Keith Ferguson, Fidelity's chief investment officer for the Asia-Pacific region, says Southeast Asia reforms are finally paying off with more efficient companies, stronger financial institutions, and greater corporate transparency. Growth prospects were already solid thanks to strong domestic demand, and the U.S. recovery will be a boon for exports.
Why did Thailand top the rankings? In the past few years, key sectors such as banking and cement have seen consolidation and staff cutbacks, producing higher margins. And many companies have brought in foreign management expertise. At the same time, Thai consumers are shelling out for everything from designer jeans to new cars--auto sales might grow 30% this year--and the residential-property sector is finally showing signs of recovery. The result: In the first quarter, foreigners were net buyers of $550 million worth of Thai stocks, after selling $848 million over 2000 and 2001.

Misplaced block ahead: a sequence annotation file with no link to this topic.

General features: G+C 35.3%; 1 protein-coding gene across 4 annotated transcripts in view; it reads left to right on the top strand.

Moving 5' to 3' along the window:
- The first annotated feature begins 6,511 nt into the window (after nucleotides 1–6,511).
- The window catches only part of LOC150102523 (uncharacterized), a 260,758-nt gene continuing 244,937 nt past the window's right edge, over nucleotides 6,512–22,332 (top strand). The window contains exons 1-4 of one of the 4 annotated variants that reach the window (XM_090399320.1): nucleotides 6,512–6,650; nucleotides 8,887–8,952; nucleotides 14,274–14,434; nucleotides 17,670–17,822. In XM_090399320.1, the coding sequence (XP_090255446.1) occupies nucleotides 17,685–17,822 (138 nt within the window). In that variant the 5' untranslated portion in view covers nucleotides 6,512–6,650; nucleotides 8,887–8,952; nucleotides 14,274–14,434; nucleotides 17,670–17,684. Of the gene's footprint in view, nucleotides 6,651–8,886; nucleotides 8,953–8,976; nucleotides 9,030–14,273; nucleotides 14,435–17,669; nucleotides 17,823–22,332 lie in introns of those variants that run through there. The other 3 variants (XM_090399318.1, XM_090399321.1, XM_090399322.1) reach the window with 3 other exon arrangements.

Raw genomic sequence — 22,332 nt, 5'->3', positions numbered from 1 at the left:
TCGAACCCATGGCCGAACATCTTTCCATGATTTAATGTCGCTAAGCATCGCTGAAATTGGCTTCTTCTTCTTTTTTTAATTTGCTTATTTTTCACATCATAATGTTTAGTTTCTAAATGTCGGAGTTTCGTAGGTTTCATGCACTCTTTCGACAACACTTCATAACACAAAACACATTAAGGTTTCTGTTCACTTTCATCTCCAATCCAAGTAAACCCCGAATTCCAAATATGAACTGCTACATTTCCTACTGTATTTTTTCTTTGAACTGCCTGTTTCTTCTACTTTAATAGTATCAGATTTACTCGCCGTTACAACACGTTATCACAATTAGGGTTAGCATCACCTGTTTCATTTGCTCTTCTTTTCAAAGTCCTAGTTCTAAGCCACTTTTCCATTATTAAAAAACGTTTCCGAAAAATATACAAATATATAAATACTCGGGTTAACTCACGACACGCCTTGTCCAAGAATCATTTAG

Ferguson saw the Southeast Asia recovery coming late last year and sent his analysts on a search for good companies. "We looked where foreigners were underweight and where earnings looked attractive again, and we spent time and focused on it," he says. In Thailand, he picked up property developer Land & Houses, Siam Cement, Siam City Cement, and bank stocks.
Can this winning streak continue? With Thailand's banks and blue chips having already enjoyed a good run, Ferguson says smart investors should start looking at mid-cap stocks such as Delta Electronics Inc., poised to benefit from stronger export demand. Across Southeast Asia, Ferguson sees plenty of value: Indonesian stocks are trading as low as seven times 2002 earnings, Malaysia's 17, and Thailand's 14.
But a word of caution. Although the region's markets have shown resilience, its economies are still tethered to the U.S. If the American recovery stalls, the promising start to Southeast Asia's year will quickly lose steam. By Frederik Balfour in Kuala Lumpur